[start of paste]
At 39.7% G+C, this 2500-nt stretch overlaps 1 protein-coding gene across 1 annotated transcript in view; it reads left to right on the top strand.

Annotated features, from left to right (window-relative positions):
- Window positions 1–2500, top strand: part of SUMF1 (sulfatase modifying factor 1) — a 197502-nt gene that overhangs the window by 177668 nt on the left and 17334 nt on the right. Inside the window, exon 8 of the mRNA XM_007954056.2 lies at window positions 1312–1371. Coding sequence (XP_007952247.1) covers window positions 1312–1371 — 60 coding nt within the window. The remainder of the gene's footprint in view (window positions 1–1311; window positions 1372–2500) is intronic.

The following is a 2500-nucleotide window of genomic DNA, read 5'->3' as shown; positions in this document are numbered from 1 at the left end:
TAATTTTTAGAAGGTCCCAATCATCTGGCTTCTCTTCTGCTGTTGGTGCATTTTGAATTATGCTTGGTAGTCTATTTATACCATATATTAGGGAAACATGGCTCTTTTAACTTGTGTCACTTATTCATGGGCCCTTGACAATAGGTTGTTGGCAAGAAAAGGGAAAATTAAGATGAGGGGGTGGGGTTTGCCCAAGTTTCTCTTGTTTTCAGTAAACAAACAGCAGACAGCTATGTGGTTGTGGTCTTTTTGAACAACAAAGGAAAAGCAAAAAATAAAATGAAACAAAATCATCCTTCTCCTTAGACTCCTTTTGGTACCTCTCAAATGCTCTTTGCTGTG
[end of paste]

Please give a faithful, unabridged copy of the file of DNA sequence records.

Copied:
At 39.7% G+C, this 2500-nt stretch overlaps 1 protein-coding gene across 1 annotated transcript in view; it reads left to right on the top strand.

Annotated features, from left to right (window-relative positions):
- Window positions 1–2500, top strand: part of SUMF1 (sulfatase modifying factor 1) — a 197502-nt gene that overhangs the window by 177668 nt on the left and 17334 nt on the right. Inside the window, exon 8 of the mRNA XM_007954056.2 lies at window positions 1312–1371. Coding sequence (XP_007952247.1) covers window positions 1312–1371 — 60 coding nt within the window. The remainder of the gene's footprint in view (window positions 1–1311; window positions 1372–2500) is intronic.

The following is a 2500-nucleotide window of genomic DNA, read 5'->3' as shown; positions in this document are numbered from 1 at the left end:
TAATTTTTAGAAGGTCCCAATCATCTGGCTTCTCTTCTGCTGTTGGTGCATTTTGAATTATGCTTGGTAGTCTATTTATACCATATATTAGGGAAACATGGCTCTTTTAACTTGTGTCACTTATTCATGGGCCCTTGACAATAGGTTGTTGGCAAGAAAAGGGAAAATTAAGATGAGGGGGTGGGGTTTGCCCAAGTTTCTCTTGTTTTCAGTAAACAAACAGCAGACAGCTATGTGGTTGTGGTCTTTTTGAACAACAAAGGAAAAGCAAAAAATAAAATGAAACAAAATCATCCTTCTCCTTAGACTCCTTTTGGTACCTCTCAAATGCTCTTTGCTGTG